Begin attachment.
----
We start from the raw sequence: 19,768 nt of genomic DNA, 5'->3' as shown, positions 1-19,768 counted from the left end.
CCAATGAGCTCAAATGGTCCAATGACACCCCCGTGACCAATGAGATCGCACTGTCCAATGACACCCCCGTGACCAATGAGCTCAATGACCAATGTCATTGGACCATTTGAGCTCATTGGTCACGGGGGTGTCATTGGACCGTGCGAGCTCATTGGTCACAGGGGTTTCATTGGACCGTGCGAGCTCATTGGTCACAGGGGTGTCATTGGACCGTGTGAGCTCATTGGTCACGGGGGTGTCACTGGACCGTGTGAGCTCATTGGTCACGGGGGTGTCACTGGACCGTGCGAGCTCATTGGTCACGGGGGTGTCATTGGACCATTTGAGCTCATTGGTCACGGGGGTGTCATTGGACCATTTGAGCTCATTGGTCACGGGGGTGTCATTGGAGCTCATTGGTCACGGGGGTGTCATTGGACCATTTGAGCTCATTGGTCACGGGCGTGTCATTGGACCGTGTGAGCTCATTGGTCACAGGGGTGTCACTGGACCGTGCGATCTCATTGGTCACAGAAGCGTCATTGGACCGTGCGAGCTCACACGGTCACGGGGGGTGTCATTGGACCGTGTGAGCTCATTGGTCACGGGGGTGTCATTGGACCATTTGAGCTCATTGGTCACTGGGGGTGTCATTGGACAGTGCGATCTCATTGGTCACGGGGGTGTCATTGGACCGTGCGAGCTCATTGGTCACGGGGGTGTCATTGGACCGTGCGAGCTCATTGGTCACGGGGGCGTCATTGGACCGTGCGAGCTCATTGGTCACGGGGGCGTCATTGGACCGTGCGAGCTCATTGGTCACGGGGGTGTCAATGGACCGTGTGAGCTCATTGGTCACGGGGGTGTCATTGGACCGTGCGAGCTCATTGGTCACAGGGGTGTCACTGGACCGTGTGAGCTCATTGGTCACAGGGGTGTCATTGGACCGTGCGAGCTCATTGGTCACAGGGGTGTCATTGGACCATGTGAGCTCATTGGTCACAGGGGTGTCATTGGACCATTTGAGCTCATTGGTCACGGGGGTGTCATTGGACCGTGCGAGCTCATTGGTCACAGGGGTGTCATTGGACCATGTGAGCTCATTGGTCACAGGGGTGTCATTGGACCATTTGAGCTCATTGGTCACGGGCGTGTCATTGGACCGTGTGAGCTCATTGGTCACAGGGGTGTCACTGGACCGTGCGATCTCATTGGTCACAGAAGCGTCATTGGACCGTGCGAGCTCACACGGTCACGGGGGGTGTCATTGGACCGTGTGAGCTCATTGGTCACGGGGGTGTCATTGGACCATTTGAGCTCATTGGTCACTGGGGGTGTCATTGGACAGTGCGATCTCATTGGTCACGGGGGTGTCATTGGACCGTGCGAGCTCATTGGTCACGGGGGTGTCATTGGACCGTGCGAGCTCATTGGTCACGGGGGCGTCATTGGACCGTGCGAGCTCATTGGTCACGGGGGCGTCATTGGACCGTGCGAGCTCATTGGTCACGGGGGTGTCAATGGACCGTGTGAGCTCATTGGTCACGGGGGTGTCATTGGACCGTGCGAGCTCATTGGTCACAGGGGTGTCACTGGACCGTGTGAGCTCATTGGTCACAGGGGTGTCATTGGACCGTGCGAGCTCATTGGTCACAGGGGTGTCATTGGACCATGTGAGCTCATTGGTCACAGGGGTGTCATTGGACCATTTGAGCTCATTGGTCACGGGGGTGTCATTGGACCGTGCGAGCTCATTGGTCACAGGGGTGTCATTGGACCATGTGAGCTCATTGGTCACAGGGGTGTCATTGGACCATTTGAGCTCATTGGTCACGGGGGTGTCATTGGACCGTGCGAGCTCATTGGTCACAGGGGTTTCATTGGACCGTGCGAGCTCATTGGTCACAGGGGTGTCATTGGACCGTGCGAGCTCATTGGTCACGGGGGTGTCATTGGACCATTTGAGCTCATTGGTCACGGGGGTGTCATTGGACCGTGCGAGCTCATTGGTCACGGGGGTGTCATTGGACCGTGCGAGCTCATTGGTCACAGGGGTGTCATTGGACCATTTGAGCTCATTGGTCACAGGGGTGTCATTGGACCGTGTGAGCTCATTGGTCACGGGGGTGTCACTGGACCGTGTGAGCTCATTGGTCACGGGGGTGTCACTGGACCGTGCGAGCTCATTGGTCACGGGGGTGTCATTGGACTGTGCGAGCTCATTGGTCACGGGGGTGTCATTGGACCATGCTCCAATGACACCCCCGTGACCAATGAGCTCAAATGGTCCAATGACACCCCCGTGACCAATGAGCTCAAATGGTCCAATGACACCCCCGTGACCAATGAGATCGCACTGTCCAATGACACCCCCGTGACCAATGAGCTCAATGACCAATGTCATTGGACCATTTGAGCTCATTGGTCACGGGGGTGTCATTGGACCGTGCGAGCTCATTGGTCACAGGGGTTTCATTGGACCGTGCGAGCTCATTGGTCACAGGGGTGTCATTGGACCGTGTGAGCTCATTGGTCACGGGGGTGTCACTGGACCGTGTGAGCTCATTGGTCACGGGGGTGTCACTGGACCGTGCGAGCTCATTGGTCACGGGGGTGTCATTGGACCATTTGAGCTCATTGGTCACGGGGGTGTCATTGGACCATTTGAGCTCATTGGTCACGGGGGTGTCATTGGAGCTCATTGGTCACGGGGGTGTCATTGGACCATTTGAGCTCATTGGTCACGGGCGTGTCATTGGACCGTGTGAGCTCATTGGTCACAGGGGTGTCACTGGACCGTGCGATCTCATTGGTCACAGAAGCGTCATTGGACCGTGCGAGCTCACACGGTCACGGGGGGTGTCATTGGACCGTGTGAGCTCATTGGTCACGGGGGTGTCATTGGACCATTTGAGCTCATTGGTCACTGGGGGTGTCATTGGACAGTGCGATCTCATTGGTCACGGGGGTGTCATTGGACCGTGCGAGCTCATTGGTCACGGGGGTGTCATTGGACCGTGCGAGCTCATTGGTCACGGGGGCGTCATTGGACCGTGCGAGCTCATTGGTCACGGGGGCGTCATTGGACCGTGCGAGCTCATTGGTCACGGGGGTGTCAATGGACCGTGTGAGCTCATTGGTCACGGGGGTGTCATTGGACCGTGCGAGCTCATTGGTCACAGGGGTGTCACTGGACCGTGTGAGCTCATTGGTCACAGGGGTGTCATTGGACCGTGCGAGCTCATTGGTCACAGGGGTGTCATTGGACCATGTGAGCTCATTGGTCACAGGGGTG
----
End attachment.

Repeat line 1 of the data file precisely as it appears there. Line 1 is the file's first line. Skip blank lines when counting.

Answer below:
We start from the raw sequence: 19,768 nt of genomic DNA, 5'->3' as shown, positions 1-19,768 counted from the left end.